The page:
Submitted to: Meeting Abstract
Publication Type: Abstract Only
Publication Acceptance Date: 12/9/2010
Publication Date: 12/9/2010
Citation: Gale, L.R., Ward, T.J., Kistler, H.C. 2010. A subset of the newly discovered Northland population of Fusarium graminearum from the U.S. does not produce the B-type trichothecenes DON, 15ADON, 3ADON or NIV. Meeting Abstract.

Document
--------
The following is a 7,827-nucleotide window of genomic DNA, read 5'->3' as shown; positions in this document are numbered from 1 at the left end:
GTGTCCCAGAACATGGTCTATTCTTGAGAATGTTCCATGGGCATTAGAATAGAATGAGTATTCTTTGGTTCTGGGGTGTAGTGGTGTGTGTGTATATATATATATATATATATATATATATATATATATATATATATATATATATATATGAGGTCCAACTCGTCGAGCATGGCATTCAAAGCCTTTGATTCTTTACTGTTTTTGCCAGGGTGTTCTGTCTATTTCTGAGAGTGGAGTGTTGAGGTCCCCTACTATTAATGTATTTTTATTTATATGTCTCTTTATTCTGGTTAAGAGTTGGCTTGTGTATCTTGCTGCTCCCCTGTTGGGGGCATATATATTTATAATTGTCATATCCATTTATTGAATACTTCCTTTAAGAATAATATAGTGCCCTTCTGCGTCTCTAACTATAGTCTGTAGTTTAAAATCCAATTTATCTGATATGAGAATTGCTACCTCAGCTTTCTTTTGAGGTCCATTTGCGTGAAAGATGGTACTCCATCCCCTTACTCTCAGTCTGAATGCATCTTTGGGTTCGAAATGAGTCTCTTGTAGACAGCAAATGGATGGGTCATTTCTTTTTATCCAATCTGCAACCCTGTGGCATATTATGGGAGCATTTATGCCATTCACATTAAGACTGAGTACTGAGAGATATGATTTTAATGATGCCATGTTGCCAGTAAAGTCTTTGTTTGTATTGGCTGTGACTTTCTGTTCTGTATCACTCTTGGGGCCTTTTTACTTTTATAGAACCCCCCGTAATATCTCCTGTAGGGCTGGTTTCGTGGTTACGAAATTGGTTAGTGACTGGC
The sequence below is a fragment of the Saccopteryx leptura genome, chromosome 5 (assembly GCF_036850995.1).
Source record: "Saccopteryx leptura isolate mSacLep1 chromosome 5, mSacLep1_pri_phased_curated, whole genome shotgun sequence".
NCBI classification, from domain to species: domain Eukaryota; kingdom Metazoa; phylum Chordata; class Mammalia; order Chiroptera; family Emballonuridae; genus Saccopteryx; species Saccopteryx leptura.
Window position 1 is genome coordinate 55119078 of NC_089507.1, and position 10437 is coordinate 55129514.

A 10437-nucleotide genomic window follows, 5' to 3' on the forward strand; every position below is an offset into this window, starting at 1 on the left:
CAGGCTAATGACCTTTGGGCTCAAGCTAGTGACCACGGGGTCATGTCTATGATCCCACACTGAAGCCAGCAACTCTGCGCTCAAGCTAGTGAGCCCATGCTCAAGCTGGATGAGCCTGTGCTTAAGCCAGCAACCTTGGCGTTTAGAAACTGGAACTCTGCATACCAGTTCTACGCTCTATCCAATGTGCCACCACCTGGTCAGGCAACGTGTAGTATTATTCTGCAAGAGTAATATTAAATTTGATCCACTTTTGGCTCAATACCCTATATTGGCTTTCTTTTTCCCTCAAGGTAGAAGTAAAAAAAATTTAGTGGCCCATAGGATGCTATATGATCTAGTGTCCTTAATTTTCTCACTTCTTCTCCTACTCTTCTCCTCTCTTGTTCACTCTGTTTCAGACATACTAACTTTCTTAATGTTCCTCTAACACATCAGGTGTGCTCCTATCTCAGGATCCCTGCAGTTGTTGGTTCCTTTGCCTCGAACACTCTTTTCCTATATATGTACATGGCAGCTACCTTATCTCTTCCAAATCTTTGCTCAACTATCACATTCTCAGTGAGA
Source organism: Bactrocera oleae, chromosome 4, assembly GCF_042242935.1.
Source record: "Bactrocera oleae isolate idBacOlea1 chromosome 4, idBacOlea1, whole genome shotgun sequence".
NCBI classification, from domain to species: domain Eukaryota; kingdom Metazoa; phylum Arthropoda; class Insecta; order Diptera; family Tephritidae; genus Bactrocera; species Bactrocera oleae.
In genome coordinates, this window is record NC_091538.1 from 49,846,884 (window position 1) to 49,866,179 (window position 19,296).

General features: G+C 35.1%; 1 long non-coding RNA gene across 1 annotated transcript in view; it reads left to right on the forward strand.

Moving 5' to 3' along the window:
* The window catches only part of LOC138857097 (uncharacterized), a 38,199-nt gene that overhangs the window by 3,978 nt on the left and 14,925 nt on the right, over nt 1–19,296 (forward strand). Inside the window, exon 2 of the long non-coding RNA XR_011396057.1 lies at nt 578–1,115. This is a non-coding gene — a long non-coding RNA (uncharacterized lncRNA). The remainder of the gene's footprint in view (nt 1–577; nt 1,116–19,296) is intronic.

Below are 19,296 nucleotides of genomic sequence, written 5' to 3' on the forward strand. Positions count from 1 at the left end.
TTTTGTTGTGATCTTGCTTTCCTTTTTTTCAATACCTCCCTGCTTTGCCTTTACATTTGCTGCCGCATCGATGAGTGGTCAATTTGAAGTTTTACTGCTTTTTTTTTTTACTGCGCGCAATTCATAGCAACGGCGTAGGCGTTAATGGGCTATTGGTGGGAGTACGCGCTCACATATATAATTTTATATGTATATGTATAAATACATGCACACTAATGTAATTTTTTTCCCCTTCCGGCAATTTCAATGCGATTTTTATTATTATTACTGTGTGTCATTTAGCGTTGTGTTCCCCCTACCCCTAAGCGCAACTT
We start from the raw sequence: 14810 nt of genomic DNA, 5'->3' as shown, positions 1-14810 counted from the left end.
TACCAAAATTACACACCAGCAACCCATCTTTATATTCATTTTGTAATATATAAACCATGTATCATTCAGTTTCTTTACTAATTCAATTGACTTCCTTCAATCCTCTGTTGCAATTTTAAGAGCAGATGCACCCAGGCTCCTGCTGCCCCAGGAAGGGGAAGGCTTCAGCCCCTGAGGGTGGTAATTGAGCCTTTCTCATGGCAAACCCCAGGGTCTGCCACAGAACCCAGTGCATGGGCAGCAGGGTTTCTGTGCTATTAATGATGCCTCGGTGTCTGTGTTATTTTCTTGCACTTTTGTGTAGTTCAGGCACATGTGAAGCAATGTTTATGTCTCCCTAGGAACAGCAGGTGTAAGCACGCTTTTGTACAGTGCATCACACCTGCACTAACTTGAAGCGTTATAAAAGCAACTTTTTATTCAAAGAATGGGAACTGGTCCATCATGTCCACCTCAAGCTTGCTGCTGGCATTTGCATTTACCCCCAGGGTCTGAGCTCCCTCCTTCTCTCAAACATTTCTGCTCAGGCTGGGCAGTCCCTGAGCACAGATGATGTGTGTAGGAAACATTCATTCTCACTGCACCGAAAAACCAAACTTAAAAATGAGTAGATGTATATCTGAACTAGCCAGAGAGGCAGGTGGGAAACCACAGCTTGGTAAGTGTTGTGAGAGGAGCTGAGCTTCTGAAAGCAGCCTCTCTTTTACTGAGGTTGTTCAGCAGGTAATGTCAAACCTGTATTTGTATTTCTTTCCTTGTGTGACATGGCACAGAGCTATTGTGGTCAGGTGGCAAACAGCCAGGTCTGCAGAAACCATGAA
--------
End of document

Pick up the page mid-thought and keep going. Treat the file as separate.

Technical Abstract: Between 2003 and 2006, large-scale population surveys of Fusarium graminearum from North Dakota (ND), South Dakota (SD) and Minnesota (MN) were conducted to determine the spatial and temporal dynamics of the emergent population of F. graminearum that has been determined to be more toxigenic than the pre-existing and widespread Midwestern (MW) 15ADON population. To efficiently determine population membership, we developed three VNTR markers with alleles that are specific to the known populations. After genotyping and determination of trichothecene type of more than 6,000 isolates, and after identifying and excluding species other than F. graminearum (e.g. F. culmorum, F. poae) and clones from repeat isolations from the same wheat head, we identified roughly 400 F. graminearum isolates that did not display population specific VNTR patterns. Further genotyping these with PCR-RFLPs, together with members from known populations for comparison, and subsequent analysis with STRUCTURE, a Bayesian model-based clustering software that assigns multilocus genotypes probabilistically to K populations, revealed the presence of three populations, the MW15ADON population, the emergent population (including 3ADON and 15ADON types) and a newly identified population that we named the Northland population. We currently have identified 176 isolates in our collection that belong to this population, whereby the majority originated from MN (77%), followed by ND (19%), and SD and WI (2% each). Isolates were not only recovered from wheat, but also from grasses in non-agricultural regions such as the Arrowhead region of MN (extreme Northeast MN). About 2/3 of these isolates were typed as 15ADON and 1/3 as 3ADON. Twelve isolates of each trichothecene type were then examined for aggressiveness and mycotoxin potential on the susceptible wheat cultivar Norm in the greenhouse. While all spikelets inoculated with the 15ADON types of the Northland population contained as excepted DON>15ADON>3ADON, spikelets inoculated with eleven of the twelve 3ADON isolates of the Northland population did not contain detectable levels of any of the common trichothecenes. These 3ADON type isolates all had different PCR-RFLP genotypes, and were therefore not clonally related; they were also geographically widespread. These observations lead us to hypothesize that this phenotype is heritable and that there may not be a selective disadvantage against this phenotype. After point-inoculation into a central spikelet, these isolates also spread in the spike and symptoms caused by these isolates could visually not be distinguished from isolates that produce the common trichothecene toxins. Inoculations with only one of the 3ADON Northland isolates yielded plant material with the expected trichothecenes.